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By Roya Camp

HAGÅTÑA, Guam (Pacific Daily News - July 3, 1999)---Roman Tmetuchl, the man credited with carving Palau’s modern political identity, died of heart disease in the republic Thursday night. He was 73.

A former co-worker and a Micronesia specialist who is writing a book about Tmetuchl yesterday called him a brilliant, religious dynamo who loved his family, loved sports and loved his country.

"After I heard the news about Roman, I’ve been walking around feeling very, very sad and very, very bad," said Yoichi K. Reigiil, who worked with Tmetuchl on Palau’s political status at a pivotal point in the mid-1970s.

For two years starting in 1976, Rengiil served as executive director of the Palau Political Status Commission, a group of Palau legislators and political leaders that Tmetuchl chaired. The commission worked on Palau’s political status with the United States government, work that culminated in the Compact of Free Association that was approved by voters in the republic in 1994.

"He is the foundation stone for Palau’s independence, free association status. There’s no doubt about that and everyone recognizes it," said Don Shuster, a professor of education and Micronesian studies at the University of Guam who is writing "Mesacheroid: the Life and Times of Roman Tmetuchl." The Palauan word means "person of vision."

Rengiil recalls the commission chairman as a humble, politically astute man who was very concerned with Palauans’ sense of self-worth and unconcerned with receiving attention for his efforts. As chairman of the commission, Tmetuchl led residents to reject the Micronesia Constitution, later adopted only by the Federated States of Micronesia and rejected by what became the Republic of the Marshall Islands. At a compact meeting with the federal government in Saipan in 1979, Rengiil said, Tmetuchl politely rejected the idea of federal food stamps for Palauans.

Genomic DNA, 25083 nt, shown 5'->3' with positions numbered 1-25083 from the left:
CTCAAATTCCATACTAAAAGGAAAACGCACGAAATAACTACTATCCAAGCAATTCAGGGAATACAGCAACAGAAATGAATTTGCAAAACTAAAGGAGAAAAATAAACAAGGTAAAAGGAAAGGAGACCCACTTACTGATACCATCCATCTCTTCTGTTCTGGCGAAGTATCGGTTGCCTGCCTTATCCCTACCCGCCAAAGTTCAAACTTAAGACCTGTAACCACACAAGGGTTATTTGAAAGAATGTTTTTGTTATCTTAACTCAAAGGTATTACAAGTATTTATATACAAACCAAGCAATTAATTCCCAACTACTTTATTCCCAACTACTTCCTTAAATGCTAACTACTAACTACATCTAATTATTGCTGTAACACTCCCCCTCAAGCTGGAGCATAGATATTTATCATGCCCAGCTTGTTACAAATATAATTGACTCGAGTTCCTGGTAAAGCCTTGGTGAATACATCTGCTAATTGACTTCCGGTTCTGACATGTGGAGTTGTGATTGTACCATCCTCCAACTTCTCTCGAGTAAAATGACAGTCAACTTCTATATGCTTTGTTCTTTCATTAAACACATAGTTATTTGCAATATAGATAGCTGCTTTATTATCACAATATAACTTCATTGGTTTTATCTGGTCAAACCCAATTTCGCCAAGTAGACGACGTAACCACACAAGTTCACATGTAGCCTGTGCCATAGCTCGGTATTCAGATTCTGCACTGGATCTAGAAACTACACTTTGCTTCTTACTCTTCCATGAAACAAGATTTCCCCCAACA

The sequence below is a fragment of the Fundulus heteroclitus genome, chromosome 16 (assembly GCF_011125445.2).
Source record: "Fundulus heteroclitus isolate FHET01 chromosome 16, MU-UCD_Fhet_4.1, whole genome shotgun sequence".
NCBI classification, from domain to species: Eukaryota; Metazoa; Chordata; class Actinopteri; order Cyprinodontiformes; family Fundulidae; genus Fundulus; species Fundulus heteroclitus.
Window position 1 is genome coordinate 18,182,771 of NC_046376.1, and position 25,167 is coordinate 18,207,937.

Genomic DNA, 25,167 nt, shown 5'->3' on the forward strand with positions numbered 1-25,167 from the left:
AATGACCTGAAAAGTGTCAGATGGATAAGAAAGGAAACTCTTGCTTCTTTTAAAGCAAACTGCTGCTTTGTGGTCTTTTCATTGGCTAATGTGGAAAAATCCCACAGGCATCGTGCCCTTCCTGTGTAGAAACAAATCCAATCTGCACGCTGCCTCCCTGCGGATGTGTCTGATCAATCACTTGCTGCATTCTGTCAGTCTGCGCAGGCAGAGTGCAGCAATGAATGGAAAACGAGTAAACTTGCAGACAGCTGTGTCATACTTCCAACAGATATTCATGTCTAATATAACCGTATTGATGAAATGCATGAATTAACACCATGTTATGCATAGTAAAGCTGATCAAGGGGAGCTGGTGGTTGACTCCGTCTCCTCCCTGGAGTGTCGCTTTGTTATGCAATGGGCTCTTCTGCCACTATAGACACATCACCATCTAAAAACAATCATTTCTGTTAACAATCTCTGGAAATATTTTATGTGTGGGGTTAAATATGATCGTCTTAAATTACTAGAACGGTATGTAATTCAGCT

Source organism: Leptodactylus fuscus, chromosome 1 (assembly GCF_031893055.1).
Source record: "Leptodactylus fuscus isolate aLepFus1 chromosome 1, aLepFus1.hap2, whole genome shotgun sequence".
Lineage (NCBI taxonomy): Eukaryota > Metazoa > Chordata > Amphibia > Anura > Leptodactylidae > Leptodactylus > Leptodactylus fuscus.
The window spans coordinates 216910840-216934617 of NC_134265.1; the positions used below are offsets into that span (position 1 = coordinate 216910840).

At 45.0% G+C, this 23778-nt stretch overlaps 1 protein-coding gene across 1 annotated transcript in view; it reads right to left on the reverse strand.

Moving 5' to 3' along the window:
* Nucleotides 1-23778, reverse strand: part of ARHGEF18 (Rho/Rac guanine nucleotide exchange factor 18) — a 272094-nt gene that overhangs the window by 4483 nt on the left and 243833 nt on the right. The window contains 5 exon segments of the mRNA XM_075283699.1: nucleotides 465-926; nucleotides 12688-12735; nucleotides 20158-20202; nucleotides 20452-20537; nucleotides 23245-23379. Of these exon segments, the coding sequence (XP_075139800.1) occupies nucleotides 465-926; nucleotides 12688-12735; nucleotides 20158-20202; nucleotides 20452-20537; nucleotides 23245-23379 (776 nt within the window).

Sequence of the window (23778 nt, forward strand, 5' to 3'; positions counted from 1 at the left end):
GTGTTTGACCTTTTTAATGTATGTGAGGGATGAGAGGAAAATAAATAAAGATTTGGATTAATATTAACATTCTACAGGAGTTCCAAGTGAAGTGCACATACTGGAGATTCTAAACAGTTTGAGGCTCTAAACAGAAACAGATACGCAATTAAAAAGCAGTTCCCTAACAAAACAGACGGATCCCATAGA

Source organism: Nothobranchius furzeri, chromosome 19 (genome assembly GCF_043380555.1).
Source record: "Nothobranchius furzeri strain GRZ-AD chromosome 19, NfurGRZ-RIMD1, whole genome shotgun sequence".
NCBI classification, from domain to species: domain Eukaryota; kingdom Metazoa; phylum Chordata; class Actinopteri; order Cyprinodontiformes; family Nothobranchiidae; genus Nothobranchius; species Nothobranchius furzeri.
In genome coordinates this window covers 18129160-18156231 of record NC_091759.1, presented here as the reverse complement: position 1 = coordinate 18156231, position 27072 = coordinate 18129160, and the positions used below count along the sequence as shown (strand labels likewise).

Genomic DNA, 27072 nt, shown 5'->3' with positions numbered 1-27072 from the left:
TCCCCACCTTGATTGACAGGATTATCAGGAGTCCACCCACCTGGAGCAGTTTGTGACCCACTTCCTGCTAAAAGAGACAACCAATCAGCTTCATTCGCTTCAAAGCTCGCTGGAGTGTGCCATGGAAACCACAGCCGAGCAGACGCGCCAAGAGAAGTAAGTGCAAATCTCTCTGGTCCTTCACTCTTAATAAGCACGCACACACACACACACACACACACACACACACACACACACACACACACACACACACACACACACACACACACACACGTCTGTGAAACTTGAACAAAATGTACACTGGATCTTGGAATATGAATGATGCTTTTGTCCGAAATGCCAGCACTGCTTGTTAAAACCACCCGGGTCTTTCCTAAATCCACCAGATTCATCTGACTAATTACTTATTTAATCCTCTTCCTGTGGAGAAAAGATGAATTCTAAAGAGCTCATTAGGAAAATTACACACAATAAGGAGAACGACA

"I have all the respect in the world for this great man," Rengiil said. "He was a visionary. He devoted his entire life for his country."

But Tmetuchl was more than that, according to Shuster, who interviewed Tmetuchl about a dozen times and visited him in Palau last weekend.

Tmetuchl was also a noted athlete, a sprinter and jumper considered the best in Palau in the early 1950s. He later coached and managed teams, and knew the rules of various games by heart. Tmetuchl supported sports throughout his life, Shuster said, helping to raise money so Palau’s athletes could take part in competitions abroad and leading Palau’s delegation to the 1969 Micronesian Games, in which Palau dominated events. Tmetuchl also was active at last year’s games in Palau.

He was a businessman, owning real estate, a rock quarry, a bank, several restaurants, a hotel, a travel agency, a construction business and a hardware store. Shuster estimated Tmetuchl’s net worth at $30 million to $35 million.

He was a devout Seventh-day Adventist who read the Bible daily and sought guidance from God, Shuster said.

"He was a quiet man in the sense that he wasn’t flamboyant or showy," he said. "He was deeply religious in a quiet and private way. He would meditate and pray on very important situations."

He was a family man with 10 children and about 20 grandchildren. And he was one of Palau’s 16 chiefs, with the title of "Ngiraked" as head of Airai State.

"His whole life he was a dynamo, always charging off on a new project to do, always a new idea, always a challenge," Shuster said. "He was such a busy guy, he didn’t always have time for family, but when he did, it was very intense and very warm.

"People say of him, ‘He’s the brightest person Palau has produced," Shuster said.

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